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How to Play Chess: A Beginner's Guide

by: Daniel Loyd ; edited by: Michael Hartman ; updated: 5/25/2012 • Leave a comment

Want to learn how to play Chess? This guide is designed to give a beginner an excellent start when learning the rules of Chess. In this part, we’ll look at a brief overview of the Chess game system, including board setup and a few of the pieces' movement limitations.

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    What is Chess?

    Chess is a fun, strategic board game for two players. Each player has their own set of black or white pieces that have different ways of moving about the game board, an eight-by-eight grid made out of checkered squares. Players must try to gain an advantage by capturing enemy pieces and finally win by cornering the opponent’s King.

    The game of Chess, as we know it, is said to have its roots in 6th Century India in a game known as Caturaṅga. The pieces represented military units like infantry and chariots on a battlefield. Eventually, these pieces evolved into the Pawns, Bishops, Knights and Rooks that we know as Chess pieces today. Now we'll look at each of these pieces individually as we learn how to play Chess.

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    How do you set up the Board?

    Board Setup   First, the players must decide who will play which color. When the game starts, the player controlling the white pieces will make the first move. Generally the color is chosen at random by flipping a coin, but the players can choose colors through mutual agreement.

    The Chess board is then placed between the two players, with a white square at the right corner of each player’s side of the board. Now, the player must identify the pieces of their color and place them in the first two rows of their side of the board as follows (note, piece descriptions are based off of traditional Chess sets and may not apply to specialized sets):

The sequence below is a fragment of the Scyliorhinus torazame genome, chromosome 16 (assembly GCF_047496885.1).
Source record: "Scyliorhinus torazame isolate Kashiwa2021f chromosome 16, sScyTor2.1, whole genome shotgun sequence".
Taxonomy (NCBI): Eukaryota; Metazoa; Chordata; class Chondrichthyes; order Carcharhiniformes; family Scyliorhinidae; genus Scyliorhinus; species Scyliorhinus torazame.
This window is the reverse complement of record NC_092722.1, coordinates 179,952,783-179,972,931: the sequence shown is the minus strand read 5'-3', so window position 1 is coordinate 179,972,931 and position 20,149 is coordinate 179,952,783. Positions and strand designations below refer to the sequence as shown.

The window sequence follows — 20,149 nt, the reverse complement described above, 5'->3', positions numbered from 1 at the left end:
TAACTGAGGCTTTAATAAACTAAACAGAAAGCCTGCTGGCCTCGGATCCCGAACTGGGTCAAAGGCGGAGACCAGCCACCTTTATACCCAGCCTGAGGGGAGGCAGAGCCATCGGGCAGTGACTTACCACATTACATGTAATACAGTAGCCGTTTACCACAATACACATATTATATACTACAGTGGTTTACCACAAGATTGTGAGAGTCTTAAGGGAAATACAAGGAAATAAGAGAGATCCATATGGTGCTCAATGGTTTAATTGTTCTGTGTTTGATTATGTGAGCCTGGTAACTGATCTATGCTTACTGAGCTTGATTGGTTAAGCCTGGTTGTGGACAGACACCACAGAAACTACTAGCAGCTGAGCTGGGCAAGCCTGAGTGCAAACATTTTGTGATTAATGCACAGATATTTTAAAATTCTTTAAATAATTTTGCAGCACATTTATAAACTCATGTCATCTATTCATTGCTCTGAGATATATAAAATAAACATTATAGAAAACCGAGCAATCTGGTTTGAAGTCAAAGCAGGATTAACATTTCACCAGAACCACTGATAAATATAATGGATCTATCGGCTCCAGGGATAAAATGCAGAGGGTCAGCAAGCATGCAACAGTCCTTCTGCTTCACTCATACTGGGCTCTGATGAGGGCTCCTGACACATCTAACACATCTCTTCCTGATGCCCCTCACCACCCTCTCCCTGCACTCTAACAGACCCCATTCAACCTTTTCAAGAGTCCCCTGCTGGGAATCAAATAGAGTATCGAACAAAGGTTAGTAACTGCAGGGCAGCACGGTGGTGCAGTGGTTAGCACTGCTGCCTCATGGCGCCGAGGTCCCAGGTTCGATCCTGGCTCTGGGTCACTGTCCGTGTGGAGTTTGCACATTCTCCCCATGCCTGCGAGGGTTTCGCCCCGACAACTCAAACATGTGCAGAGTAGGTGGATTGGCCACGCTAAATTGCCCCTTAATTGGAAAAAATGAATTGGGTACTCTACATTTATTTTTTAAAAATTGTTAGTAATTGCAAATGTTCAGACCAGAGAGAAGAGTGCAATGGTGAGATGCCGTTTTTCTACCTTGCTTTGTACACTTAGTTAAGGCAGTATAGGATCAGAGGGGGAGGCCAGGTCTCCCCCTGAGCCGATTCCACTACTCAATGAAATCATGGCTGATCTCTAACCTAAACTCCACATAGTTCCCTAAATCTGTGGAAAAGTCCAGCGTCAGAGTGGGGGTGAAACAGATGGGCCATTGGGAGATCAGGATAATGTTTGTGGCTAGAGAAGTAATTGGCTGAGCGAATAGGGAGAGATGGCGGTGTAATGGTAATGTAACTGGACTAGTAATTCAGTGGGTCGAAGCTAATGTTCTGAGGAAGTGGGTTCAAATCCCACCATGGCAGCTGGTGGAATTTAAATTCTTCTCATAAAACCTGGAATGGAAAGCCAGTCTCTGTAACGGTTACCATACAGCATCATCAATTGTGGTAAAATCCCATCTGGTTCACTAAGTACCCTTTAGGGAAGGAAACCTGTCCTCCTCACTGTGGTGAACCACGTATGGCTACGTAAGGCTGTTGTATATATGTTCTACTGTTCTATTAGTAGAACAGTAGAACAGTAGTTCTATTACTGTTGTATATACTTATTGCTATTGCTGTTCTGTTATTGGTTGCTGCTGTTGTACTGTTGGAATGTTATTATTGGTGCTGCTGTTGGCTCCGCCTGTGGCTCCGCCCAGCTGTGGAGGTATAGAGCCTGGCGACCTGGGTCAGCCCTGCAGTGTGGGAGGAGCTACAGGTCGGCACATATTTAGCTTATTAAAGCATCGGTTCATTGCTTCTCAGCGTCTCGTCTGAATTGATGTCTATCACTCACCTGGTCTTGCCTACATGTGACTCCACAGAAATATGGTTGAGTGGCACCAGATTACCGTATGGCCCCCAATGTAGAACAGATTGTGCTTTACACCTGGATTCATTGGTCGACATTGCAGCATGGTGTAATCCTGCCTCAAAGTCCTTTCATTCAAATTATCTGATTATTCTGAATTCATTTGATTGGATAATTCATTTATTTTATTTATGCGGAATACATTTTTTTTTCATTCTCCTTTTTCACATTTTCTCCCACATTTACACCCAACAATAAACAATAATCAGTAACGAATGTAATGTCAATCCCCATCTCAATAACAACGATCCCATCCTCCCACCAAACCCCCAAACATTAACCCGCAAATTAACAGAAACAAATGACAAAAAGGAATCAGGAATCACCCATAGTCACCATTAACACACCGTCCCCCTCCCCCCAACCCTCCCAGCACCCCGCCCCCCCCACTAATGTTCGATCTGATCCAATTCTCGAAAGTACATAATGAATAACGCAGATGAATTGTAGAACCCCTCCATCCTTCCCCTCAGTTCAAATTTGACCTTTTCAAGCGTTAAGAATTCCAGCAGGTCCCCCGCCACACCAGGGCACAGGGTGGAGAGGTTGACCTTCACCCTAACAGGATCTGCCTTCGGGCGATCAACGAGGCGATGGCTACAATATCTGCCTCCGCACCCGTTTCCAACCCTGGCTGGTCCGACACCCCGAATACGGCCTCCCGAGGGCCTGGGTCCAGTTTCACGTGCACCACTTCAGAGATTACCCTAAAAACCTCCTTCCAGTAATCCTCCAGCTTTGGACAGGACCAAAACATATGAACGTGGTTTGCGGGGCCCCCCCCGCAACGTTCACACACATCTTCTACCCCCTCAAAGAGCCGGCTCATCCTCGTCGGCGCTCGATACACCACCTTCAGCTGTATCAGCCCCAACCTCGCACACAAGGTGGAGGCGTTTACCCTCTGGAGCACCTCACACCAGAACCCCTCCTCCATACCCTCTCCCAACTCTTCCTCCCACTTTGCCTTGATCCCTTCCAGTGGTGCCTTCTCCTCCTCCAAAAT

• Pawns are the smallest pieces, and each player has eight of them. They look like a short pillar with a sphere on top. All eight Pawns are placed in the eight squares of the second row from the player’s side of the board
    • Rooks look like castle towers, and each player has two of them. The Rooks are placed in the two corners of their player’s side of the board.
    • Knights have the shape of a horse’s head. Each player has two, and both are placed in the open squares adjacent to the Rooks.
    • Bishops look similar to a candle, and have a diagonal slit near the top of the piece. Each player has two, and places them in the open squares adjacent to the Knights.
    • Queens are the second largest pieces. Each player has one, and must place it on one of the two remaining squares according to its color. If the queen’s color is black, it’s placed on the black square. If the Queen’s color is white, it’s placed on the white square.
    • Kings are the tallest pieces in Chess, and have a cross on top. Both players have one, and must place it in the last remaining square on their side next to the Queen.
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    How do the Pieces Move?

    Chess Pieces   The rules of Chess specify where and how each piece can move. On each player’s turn, one piece may be moved. All pieces (except the Pawn) can capture opposing pieces by ending their normal move in a square containing an opponent’s piece. Pawns can capture pieces, but must move in a different manner than usual to do so (see below). When a piece is captured, it is taken off the board and the piece that made the capture remains in its square.

    • Pawns always move straight forward one square, except when they are still on their starting square. If a pawn hasn’t moved from its starting square yet, the player can move it one or two spaces straight forward. Pawns cannot capture pieces by moving straight forward, but can only do so by moving diagonally forward one space into a square containing an opponent’s piece.
    • Rooks can move any number of spaces in one direction horizontally or vertically, as long as they aren’t obstructed by another piece.

    The rest of the chess rules are on the next page. Click here to learn about special moves, check and checkmate!

    Source: Wikipedia

    Images from Wikimedia Commons, contributed by MichaelMaggs and Alan Light, respectively.

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